A classic example of a first mover in my current portfolio is Burford Capital. It is currently achieving excellent growth and is the number one player in the relatively nascent market of litigation finance. While it will undoubtedly face more competition in the future, I believe it is likely to be able to develop its scale, customer relationships, reputation and know-how to an extent that gives it a significant advantage over smaller competitors in the future.
Is it the consolidator of a fragmented market?
Another type of first mover is a business that consolidates a previously fragmented market through acquisitions. These buy and build businesses can make very good investments as there can be potential for very rapid growth. They are especially attractive where the acquisitions can be made cheaply (often the case when buying small unlisted businesses) and when economies of scale or scope can be generated. Keywords Studios is a good example of this sort of business.
Does it have a brand that instils customer loyalty?
Brands are a classic form of competitive advantage often favoured by quality investors (think Buffett and Coca-cola for example). They differ from the previous sources I’ve mentioned as they are not tangible but are demand side factors that exist solely in the minds of customers. They generate loyalty from customers, reducing competition and allowing brand owners to charge higher prices. Most of the time they rely heavily on advertising to generate their brand value.
Brands are pretty easy to identify (that’s kind of the point!) The key things to look for in a brand in addition to the other factors mentioned earlier in this post are how ‘niche’ it is, how premium or clearly associated with high quality it is (which allows it to make greater margins) and what its longevity might be. I don’t have any particular insight here – for me it’s a combination of looking at its track record and gut feel.
An example of a brand I like a lot is Fevertree. It is the clear leader in its niche of premium tonic and is the gold standard for high quality.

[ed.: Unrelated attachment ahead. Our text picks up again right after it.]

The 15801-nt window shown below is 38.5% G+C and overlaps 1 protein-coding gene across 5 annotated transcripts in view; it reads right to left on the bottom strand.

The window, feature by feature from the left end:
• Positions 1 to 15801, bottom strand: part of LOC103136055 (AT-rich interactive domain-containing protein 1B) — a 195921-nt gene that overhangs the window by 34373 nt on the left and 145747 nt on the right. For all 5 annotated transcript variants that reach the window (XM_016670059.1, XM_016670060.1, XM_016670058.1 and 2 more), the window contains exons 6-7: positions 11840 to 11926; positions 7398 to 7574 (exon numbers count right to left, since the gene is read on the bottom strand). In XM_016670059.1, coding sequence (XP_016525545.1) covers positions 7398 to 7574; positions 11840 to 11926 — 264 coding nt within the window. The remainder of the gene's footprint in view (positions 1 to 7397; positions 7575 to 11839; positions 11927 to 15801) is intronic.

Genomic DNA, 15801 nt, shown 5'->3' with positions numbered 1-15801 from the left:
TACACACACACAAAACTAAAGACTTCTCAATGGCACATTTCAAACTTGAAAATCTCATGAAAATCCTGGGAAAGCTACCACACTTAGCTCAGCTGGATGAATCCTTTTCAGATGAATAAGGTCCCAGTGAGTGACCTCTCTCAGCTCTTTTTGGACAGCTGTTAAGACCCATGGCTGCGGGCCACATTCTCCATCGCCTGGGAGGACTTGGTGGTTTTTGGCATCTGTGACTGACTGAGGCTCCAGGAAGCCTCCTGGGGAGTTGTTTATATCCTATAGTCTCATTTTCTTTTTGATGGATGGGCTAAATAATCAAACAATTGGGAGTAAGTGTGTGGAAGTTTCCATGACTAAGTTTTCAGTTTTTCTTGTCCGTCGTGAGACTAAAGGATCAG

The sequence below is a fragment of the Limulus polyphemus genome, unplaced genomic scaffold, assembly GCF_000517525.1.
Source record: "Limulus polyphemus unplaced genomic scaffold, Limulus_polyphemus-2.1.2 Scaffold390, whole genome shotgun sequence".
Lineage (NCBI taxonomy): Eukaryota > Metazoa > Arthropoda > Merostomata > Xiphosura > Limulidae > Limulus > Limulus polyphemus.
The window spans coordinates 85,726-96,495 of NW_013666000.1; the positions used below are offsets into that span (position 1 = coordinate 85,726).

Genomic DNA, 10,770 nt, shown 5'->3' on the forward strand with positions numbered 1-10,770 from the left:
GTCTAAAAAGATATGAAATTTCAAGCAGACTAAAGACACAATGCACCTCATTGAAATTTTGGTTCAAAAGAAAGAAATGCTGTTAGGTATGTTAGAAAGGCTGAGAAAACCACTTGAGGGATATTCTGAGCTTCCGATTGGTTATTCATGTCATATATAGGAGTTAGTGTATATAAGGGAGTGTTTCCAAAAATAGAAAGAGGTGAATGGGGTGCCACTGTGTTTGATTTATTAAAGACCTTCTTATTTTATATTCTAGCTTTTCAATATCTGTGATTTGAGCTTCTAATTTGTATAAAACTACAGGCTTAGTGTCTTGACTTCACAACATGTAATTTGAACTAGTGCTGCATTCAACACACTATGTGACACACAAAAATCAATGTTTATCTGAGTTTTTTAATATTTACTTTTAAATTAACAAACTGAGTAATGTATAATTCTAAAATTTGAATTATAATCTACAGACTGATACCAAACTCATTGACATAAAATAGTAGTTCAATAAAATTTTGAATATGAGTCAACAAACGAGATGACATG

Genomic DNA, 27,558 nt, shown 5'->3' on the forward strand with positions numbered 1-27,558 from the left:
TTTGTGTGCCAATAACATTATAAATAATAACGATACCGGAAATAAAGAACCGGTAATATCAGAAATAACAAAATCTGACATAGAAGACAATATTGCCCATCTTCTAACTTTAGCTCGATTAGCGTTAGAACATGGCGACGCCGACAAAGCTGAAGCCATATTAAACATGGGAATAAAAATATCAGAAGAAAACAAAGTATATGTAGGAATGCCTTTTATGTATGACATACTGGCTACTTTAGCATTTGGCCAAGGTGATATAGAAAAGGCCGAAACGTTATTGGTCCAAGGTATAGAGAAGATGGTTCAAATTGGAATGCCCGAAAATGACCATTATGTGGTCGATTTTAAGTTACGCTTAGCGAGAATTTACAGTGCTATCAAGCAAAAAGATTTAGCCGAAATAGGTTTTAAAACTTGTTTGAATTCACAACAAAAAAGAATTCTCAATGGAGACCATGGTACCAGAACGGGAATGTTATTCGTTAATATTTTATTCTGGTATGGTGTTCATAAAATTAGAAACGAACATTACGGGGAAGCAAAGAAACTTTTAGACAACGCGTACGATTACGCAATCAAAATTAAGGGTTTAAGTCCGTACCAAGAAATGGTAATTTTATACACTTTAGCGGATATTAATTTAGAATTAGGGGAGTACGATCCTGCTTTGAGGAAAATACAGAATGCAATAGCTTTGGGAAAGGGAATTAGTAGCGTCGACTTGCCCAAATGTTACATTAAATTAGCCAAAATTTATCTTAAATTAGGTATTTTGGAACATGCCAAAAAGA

Are customers locked in?
One of the characteristics I am most drawn to when looking for sources of competitive advantage is the degree to which customers are locked in. Switching costs that lock in customers can create a high degree of certainty of profit growth that is very attractive.
Switching costs can arise where a business’s services are very integrated into those of its customer, making switching very disruptive and costly. This is common for some types of IT services: Micro Focus, Craneware and Sage all benefit from this type of switching cost.
Switching costs can also be high where product quality and reliability are very important. Customers may often be reluctant to take the risk of trying out new products. This is common in healthcare markets and benefits companies such as Tristel, which makes high-grade disinfectant products.
Customer loyalty can also arise from the need for compatibility between multiple products. For example, Games Workshop has very high customer loyalty as products are connected through their use in its tabletop games.
Are there network effects?
Platforms are businesses that create value by connecting users or groups of users. Often they are used to facilitate transactions, connecting businesses with potential customers. Platforms benefit from network effects, where the value of the platform to its users grows with the number of users. Customers benefit from being able to access a greater number of businesses and vice versa. Network effects creates a competitive advantage for larger platforms over smaller platforms and in some cases this can mean that a single platform is adopted. Network effects can be a very powerful source of competitive advantage. In addition, the business economics of platforms tends to be excellent, as once the platform is set up the incremental cost of growth is very low.
I have a number of platform businesses in my portfolio or watchlist, including Google, Facebook, Rightmove and Just Eat among others.
Do users multi-home?
Probably the most important question driving the longevity of the competitive advantage of a platform is whether users multi-home ie use multiple platforms for the same purpose. Requiring users to set up a profile and enter a lot of personal information can discourage users from multi-homing. Facebook is a good example of a platform that it is hard to see users switching from – it has unparalleled coverage of the global population and users have used it to store huge amounts of personal information. This has led to a pretty much bulletproof competitive advantage. Users of Just Eat on the other hand do not have much difficulty in multi-homing. So while it does still benefit from the advantage of network effects, it is easier to see it being challenged by a rival technology.